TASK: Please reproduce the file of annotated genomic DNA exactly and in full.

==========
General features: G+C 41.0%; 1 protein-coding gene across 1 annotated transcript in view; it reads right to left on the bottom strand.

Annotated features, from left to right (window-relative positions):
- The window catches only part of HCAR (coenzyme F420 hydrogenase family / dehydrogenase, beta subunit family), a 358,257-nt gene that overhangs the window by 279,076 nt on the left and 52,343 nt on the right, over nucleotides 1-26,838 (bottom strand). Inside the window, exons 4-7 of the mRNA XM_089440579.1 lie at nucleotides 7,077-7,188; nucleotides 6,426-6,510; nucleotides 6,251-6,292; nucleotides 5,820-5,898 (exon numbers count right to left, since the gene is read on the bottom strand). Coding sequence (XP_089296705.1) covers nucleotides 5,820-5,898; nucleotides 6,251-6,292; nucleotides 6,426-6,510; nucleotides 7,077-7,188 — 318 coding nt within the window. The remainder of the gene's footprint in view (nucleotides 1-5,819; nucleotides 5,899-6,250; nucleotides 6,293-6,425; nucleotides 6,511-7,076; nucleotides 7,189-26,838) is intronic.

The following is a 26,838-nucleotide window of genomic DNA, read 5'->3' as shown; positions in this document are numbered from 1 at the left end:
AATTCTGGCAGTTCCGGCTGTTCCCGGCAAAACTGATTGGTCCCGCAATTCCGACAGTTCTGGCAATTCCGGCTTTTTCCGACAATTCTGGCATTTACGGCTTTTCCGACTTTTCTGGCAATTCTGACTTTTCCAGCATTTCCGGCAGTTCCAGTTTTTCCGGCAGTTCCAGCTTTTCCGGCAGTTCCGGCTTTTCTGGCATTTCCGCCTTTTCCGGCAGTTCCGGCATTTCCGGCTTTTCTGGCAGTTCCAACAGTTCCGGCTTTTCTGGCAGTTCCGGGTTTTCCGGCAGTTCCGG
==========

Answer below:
General features: G+C 41.0%; 1 protein-coding gene across 1 annotated transcript in view; it reads right to left on the bottom strand.

Annotated features, from left to right (window-relative positions):
- The window catches only part of HCAR (coenzyme F420 hydrogenase family / dehydrogenase, beta subunit family), a 358,257-nt gene that overhangs the window by 279,076 nt on the left and 52,343 nt on the right, over nucleotides 1-26,838 (bottom strand). Inside the window, exons 4-7 of the mRNA XM_089440579.1 lie at nucleotides 7,077-7,188; nucleotides 6,426-6,510; nucleotides 6,251-6,292; nucleotides 5,820-5,898 (exon numbers count right to left, since the gene is read on the bottom strand). Coding sequence (XP_089296705.1) covers nucleotides 5,820-5,898; nucleotides 6,251-6,292; nucleotides 6,426-6,510; nucleotides 7,077-7,188 — 318 coding nt within the window. The remainder of the gene's footprint in view (nucleotides 1-5,819; nucleotides 5,899-6,250; nucleotides 6,293-6,425; nucleotides 6,511-7,076; nucleotides 7,189-26,838) is intronic.

The following is a 26,838-nucleotide window of genomic DNA, read 5'->3' as shown; positions in this document are numbered from 1 at the left end:
AATTCTGGCAGTTCCGGCTGTTCCCGGCAAAACTGATTGGTCCCGCAATTCCGACAGTTCTGGCAATTCCGGCTTTTTCCGACAATTCTGGCATTTACGGCTTTTCCGACTTTTCTGGCAATTCTGACTTTTCCAGCATTTCCGGCAGTTCCAGTTTTTCCGGCAGTTCCAGCTTTTCCGGCAGTTCCGGCTTTTCTGGCATTTCCGCCTTTTCCGGCAGTTCCGGCATTTCCGGCTTTTCTGGCAGTTCCAACAGTTCCGGCTTTTCTGGCAGTTCCGGGTTTTCCGGCAGTTCCGG